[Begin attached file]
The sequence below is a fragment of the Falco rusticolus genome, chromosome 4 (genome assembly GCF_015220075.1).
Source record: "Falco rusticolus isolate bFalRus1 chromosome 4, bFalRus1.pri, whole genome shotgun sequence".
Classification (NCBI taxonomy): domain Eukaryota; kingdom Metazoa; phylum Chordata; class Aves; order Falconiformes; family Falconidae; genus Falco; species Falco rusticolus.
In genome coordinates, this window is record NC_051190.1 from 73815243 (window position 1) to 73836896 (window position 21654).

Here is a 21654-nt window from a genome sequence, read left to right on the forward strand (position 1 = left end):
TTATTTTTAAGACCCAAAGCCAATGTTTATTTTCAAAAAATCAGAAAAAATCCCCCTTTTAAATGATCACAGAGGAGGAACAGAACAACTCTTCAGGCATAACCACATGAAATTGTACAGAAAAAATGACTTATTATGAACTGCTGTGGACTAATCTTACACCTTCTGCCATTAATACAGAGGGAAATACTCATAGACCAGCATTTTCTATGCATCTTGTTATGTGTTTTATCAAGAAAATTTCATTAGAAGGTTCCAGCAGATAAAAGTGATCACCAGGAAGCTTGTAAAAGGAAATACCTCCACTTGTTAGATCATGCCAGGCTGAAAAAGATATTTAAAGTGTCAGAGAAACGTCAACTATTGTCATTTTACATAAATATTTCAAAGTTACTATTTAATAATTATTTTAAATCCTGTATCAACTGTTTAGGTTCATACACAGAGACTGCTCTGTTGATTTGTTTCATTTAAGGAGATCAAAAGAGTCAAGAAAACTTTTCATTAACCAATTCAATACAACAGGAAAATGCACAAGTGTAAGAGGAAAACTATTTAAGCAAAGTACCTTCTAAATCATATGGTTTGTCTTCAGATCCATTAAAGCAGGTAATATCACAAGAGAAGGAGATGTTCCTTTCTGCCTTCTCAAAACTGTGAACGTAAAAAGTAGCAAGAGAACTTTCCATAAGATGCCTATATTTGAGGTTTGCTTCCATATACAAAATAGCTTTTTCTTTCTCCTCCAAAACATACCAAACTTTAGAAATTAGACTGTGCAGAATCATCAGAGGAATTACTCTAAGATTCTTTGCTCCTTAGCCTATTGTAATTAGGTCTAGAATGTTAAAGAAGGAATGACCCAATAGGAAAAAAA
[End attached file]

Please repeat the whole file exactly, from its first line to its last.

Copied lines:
The sequence below is a fragment of the Falco rusticolus genome, chromosome 4 (genome assembly GCF_015220075.1).
Source record: "Falco rusticolus isolate bFalRus1 chromosome 4, bFalRus1.pri, whole genome shotgun sequence".
Classification (NCBI taxonomy): domain Eukaryota; kingdom Metazoa; phylum Chordata; class Aves; order Falconiformes; family Falconidae; genus Falco; species Falco rusticolus.
In genome coordinates, this window is record NC_051190.1 from 73815243 (window position 1) to 73836896 (window position 21654).

Here is a 21654-nt window from a genome sequence, read left to right on the forward strand (position 1 = left end):
TTATTTTTAAGACCCAAAGCCAATGTTTATTTTCAAAAAATCAGAAAAAATCCCCCTTTTAAATGATCACAGAGGAGGAACAGAACAACTCTTCAGGCATAACCACATGAAATTGTACAGAAAAAATGACTTATTATGAACTGCTGTGGACTAATCTTACACCTTCTGCCATTAATACAGAGGGAAATACTCATAGACCAGCATTTTCTATGCATCTTGTTATGTGTTTTATCAAGAAAATTTCATTAGAAGGTTCCAGCAGATAAAAGTGATCACCAGGAAGCTTGTAAAAGGAAATACCTCCACTTGTTAGATCATGCCAGGCTGAAAAAGATATTTAAAGTGTCAGAGAAACGTCAACTATTGTCATTTTACATAAATATTTCAAAGTTACTATTTAATAATTATTTTAAATCCTGTATCAACTGTTTAGGTTCATACACAGAGACTGCTCTGTTGATTTGTTTCATTTAAGGAGATCAAAAGAGTCAAGAAAACTTTTCATTAACCAATTCAATACAACAGGAAAATGCACAAGTGTAAGAGGAAAACTATTTAAGCAAAGTACCTTCTAAATCATATGGTTTGTCTTCAGATCCATTAAAGCAGGTAATATCACAAGAGAAGGAGATGTTCCTTTCTGCCTTCTCAAAACTGTGAACGTAAAAAGTAGCAAGAGAACTTTCCATAAGATGCCTATATTTGAGGTTTGCTTCCATATACAAAATAGCTTTTTCTTTCTCCTCCAAAACATACCAAACTTTAGAAATTAGACTGTGCAGAATCATCAGAGGAATTACTCTAAGATTCTTTGCTCCTTAGCCTATTGTAATTAGGTCTAGAATGTTAAAGAAGGAATGACCCAATAGGAAAAAAA